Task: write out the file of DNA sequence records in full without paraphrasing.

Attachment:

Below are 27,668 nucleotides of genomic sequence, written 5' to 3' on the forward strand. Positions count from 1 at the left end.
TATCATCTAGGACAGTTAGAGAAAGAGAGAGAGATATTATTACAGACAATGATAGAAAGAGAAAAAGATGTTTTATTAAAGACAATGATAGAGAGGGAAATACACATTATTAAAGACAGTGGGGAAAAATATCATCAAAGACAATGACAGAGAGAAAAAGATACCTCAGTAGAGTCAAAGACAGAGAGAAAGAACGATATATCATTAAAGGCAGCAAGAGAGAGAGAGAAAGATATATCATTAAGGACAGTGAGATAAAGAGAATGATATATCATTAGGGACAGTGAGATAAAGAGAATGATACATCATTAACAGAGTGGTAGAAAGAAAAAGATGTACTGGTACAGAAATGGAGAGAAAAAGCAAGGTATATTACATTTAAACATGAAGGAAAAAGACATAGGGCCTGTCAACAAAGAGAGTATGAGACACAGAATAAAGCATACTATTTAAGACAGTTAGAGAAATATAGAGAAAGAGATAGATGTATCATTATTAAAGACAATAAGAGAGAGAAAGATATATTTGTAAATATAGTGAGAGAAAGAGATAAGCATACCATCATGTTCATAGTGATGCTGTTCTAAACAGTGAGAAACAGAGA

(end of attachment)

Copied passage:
Below are 27,668 nucleotides of genomic sequence, written 5' to 3' on the forward strand. Positions count from 1 at the left end.
TATCATCTAGGACAGTTAGAGAAAGAGAGAGAGATATTATTACAGACAATGATAGAAAGAGAAAAAGATGTTTTATTAAAGACAATGATAGAGAGGGAAATACACATTATTAAAGACAGTGGGGAAAAATATCATCAAAGACAATGACAGAGAGAAAAAGATACCTCAGTAGAGTCAAAGACAGAGAGAAAGAACGATATATCATTAAAGGCAGCAAGAGAGAGAGAGAAAGATATATCATTAAGGACAGTGAGATAAAGAGAATGATATATCATTAGGGACAGTGAGATAAAGAGAATGATACATCATTAACAGAGTGGTAGAAAGAAAAAGATGTACTGGTACAGAAATGGAGAGAAAAAGCAAGGTATATTACATTTAAACATGAAGGAAAAAGACATAGGGCCTGTCAACAAAGAGAGTATGAGACACAGAATAAAGCATACTATTTAAGACAGTTAGAGAAATATAGAGAAAGAGATAGATGTATCATTATTAAAGACAATAAGAGAGAGAAAGATATATTTGTAAATATAGTGAGAGAAAGAGATAAGCATACCATCATGTTCATAGTGATGCTGTTCTAAACAGTGAGAAACAGAGA